Berkshire Hathaway’s (NYSE: BRK.B) ramped up its stock repurchasing program this quarter, sending shares were up 7% after-hours, following the announcement. It was revealed in Berkshire’s earnings report that the company bought back $9 billion of its own stock in the third quarter. This has been an encouraging development for shareholders who have witnessed the company’s shares lag behind the S&P 500 index by 40% since the end of 2018.
Berkshire Hathaway’s Q3 Earnings Review
To combat the struggles of the pandemic, the company has focused on its stock repurchasing program by doubling the record buyback from the second quarter, which was $5.1 billion. This brings Berkshire’s total buybacks to $15.7 billion for 2020: $2.5 billion was spent on Class A shares, and the remaining $6.7 billion in Class B stock this quarter. This repurchase beat the UBS estimate for a total quarterly buyback of $3.2 billion. Berkshire Hathaway’s investment value soared, resulting in an 82% jump in its third-quarter profits. Berkshire announced that it earned $30.1 billion in the company’s Q3 earnings report, up from $16.5 billion a year ago. A large portion of the gains was owed to a $24.8 billion improvement in the estimated value of Buffett’s investment, which includes large holdings in Apple and Bank of America.
Buffett’s repurchasing program comes amid the company’s struggles with its operating earnings, which came in at $5.478 billion, down more than 30% (YoY). However, its net earnings skyrocketed over 82% (YoY) to $30.137 billion, thanks largely to Berkshire’s largest holdings. Apple, Berkshire’s largest stock holding, rallied 26% this quarter and Coca-Cola gained 10.5% over the same period. Back in August of this year, Buffett confirmed that Berkshire had taken 5% stakes in five leading trading organizations in Japan: Itochu Corp, Marubeni Corp, Mitsubishi Corp, Mitsui & Co, and Sumitomo Corp. Buffett has made no other major acquisitions this year and even with the costly buybacks, the company’s cash pile still stood at $145.7 billion at the end of the third quarter. There is a massive amount of cash considering Berkshire also bought $2.1 billion in Bank of America stock this summer and paid $4 billion for Dominion Energy’s natural gas pipeline and storage company.
Berkshire Hathaway’s Repurchasing Plan
In his annual letter, sent earlier this year, Buffett stated that ‘’Berkshire will buy back its stock only if a) Charlie and I believe that it is selling for less than it is worth and b) the company, upon completing the repurchase, is left with ample cash.” He explained that over time he wants Berkshire’s share count to go down, and if the price-to-value discount widens, Buffett will become more aggressive in buying back the stock. Berkshire Hathaway’s Class A shares have experienced a 20% comeback this quarter, yet the stock is still underperforming the S&P 500 benchmark index in 2020. Shares are down 8%, versus the S&P 500 index’s 10% return this year.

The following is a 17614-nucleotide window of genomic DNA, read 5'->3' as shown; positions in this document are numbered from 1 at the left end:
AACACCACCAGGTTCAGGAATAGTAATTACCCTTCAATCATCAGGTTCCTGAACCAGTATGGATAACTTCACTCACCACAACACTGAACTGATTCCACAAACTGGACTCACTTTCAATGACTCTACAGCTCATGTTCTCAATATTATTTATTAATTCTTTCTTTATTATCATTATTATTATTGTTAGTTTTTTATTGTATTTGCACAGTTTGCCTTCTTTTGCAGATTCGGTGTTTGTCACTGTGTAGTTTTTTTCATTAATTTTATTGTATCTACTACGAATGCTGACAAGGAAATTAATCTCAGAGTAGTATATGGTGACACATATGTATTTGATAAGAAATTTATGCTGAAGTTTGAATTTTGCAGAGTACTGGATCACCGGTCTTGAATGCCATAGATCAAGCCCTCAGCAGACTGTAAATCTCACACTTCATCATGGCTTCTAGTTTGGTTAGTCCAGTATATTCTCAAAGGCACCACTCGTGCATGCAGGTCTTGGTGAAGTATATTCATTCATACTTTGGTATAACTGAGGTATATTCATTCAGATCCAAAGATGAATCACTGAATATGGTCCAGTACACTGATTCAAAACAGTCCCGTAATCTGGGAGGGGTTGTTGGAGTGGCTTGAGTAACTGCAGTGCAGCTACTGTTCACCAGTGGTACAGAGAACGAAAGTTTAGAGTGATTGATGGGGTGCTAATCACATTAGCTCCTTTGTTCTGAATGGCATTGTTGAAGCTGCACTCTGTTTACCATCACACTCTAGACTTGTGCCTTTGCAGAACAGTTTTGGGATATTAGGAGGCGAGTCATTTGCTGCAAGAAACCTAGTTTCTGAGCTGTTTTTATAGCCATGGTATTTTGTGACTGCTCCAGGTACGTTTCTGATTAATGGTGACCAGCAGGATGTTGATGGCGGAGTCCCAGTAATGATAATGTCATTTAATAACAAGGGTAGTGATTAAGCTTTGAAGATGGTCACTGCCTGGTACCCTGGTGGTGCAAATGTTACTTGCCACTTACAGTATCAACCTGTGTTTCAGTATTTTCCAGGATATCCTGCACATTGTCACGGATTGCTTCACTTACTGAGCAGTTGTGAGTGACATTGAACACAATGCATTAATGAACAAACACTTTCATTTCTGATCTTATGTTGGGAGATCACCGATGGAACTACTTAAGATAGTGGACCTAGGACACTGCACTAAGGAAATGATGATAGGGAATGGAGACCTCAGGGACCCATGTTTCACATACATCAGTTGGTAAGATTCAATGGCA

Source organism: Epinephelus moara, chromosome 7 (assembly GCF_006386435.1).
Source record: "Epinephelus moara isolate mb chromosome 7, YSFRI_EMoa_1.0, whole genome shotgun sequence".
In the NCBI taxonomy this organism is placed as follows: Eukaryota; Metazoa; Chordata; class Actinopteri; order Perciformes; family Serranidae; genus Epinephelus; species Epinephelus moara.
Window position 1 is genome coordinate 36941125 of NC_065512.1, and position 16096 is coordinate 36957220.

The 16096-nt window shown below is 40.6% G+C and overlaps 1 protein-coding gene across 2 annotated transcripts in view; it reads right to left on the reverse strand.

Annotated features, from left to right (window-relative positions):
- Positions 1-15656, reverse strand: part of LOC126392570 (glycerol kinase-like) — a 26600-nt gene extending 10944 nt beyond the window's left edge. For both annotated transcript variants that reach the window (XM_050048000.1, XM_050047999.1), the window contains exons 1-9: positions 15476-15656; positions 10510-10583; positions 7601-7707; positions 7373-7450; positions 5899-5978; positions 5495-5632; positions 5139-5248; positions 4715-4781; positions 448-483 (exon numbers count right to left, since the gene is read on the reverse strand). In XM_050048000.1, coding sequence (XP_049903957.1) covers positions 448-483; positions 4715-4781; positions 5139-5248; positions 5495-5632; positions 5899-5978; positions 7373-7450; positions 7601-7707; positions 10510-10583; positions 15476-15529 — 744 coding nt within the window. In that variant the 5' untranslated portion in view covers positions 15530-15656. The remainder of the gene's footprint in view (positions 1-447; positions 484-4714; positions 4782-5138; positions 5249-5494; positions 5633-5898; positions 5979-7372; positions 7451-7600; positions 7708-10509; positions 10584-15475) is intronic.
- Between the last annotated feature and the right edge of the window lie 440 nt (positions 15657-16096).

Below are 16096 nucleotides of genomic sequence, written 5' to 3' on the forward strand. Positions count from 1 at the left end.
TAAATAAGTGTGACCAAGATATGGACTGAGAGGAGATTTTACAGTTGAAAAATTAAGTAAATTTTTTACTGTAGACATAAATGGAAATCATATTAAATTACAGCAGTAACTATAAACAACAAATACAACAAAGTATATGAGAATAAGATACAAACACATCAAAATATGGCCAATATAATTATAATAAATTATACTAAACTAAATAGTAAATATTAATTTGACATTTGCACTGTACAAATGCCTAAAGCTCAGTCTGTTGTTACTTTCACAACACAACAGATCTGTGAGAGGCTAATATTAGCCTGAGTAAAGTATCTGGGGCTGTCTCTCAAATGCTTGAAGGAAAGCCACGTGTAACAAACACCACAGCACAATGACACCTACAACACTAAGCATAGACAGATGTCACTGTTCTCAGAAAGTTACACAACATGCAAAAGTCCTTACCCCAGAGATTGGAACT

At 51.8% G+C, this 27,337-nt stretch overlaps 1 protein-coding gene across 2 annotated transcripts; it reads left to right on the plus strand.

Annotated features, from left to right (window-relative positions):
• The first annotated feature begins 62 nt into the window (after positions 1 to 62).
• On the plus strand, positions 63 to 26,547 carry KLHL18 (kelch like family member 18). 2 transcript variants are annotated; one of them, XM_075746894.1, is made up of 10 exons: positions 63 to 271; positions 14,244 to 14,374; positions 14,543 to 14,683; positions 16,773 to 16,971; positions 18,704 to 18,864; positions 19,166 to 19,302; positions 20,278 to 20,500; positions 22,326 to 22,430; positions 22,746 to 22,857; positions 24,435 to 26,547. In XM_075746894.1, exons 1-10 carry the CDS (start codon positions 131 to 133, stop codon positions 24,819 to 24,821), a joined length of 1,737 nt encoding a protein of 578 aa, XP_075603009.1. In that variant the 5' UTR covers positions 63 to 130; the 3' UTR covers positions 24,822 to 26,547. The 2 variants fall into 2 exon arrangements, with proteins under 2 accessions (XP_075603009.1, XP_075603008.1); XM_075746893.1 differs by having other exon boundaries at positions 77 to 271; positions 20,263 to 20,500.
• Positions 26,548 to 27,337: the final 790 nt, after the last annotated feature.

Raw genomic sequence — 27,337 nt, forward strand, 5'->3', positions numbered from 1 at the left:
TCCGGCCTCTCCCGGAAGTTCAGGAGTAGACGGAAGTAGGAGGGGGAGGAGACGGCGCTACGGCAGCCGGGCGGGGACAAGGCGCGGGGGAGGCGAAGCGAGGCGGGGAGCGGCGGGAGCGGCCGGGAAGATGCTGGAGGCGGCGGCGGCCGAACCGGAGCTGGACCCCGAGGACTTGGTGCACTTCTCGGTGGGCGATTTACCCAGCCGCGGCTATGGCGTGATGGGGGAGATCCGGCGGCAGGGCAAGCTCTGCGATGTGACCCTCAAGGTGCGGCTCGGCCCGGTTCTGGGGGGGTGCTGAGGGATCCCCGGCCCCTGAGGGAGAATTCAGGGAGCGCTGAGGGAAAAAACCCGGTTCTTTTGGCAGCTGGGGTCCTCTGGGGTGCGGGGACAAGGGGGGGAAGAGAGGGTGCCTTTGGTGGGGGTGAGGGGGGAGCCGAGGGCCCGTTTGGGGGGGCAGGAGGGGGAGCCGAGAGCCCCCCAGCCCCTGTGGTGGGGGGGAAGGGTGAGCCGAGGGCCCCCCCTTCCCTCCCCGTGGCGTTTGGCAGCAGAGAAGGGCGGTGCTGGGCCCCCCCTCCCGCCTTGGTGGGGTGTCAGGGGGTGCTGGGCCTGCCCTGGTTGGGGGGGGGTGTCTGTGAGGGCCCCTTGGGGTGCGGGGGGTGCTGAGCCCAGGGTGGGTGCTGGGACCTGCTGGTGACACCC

The COVID-19 pandemic has had a huge effect on Berkshire’s railroads, utilities, and insurance businesses. In the company’s third-quarter earnings report, Berkshire stated that profits had fallen 8%, to $1.35 billion, at the railroads as the pandemic continued to slow freight traffic. The conglomerate holding company said that the railroad delivered 8% less freight in its third-quarter, which was an improvement from their second quarter when volume fell by 18% at the height of the global lockdown. The company’s utility unit profits were up this quarter due to higher tax credits for renewable energy projects, its Q3 report said that profits in the sector were up 18% from last year, to $1.395 billion. Berkshire did not enjoy the same success in manufacturing as its Precision Castparts aircraft parts company struggled with travel restrictions. The devastating impact coronavirus has had on aviation was made evident as Berkshire reported an 80% drop in its pretax earnings and announced it is expecting to cut 40% of its workforce by the end of 2020.
Eyes on Buffett
News of Berkshire Hathaway, the owner of over 90 companies, increasing its betting on its own investments should excite shareholders. Buffett has made relatively few big moves in 2020, so this buying spree will receive a lot of interest from investors on Wall Street.
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Financial Writer at MyWallSt
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